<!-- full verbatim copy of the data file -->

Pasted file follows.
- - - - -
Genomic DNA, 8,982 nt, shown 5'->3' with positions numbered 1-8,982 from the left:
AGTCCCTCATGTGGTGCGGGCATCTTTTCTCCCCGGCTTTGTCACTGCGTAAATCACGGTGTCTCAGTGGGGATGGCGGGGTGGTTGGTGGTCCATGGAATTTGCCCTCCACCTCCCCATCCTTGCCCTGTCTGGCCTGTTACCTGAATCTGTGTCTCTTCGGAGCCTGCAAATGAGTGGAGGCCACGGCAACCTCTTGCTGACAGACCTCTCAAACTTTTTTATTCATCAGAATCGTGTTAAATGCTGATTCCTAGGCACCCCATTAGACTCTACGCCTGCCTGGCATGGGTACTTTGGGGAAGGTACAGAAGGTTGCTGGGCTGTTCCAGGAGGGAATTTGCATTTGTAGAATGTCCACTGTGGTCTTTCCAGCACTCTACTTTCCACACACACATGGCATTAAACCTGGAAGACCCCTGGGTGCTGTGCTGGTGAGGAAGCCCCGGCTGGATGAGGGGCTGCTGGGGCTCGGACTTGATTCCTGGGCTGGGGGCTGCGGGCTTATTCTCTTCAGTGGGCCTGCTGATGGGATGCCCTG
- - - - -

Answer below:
Genomic DNA, 8,982 nt, shown 5'->3' with positions numbered 1-8,982 from the left:
AGTCCCTCATGTGGTGCGGGCATCTTTTCTCCCCGGCTTTGTCACTGCGTAAATCACGGTGTCTCAGTGGGGATGGCGGGGTGGTTGGTGGTCCATGGAATTTGCCCTCCACCTCCCCATCCTTGCCCTGTCTGGCCTGTTACCTGAATCTGTGTCTCTTCGGAGCCTGCAAATGAGTGGAGGCCACGGCAACCTCTTGCTGACAGACCTCTCAAACTTTTTTATTCATCAGAATCGTGTTAAATGCTGATTCCTAGGCACCCCATTAGACTCTACGCCTGCCTGGCATGGGTACTTTGGGGAAGGTACAGAAGGTTGCTGGGCTGTTCCAGGAGGGAATTTGCATTTGTAGAATGTCCACTGTGGTCTTTCCAGCACTCTACTTTCCACACACACATGGCATTAAACCTGGAAGACCCCTGGGTGCTGTGCTGGTGAGGAAGCCCCGGCTGGATGAGGGGCTGCTGGGGCTCGGACTTGATTCCTGGGCTGGGGGCTGCGGGCTTATTCTCTTCAGTGGGCCTGCTGATGGGATGCCCTG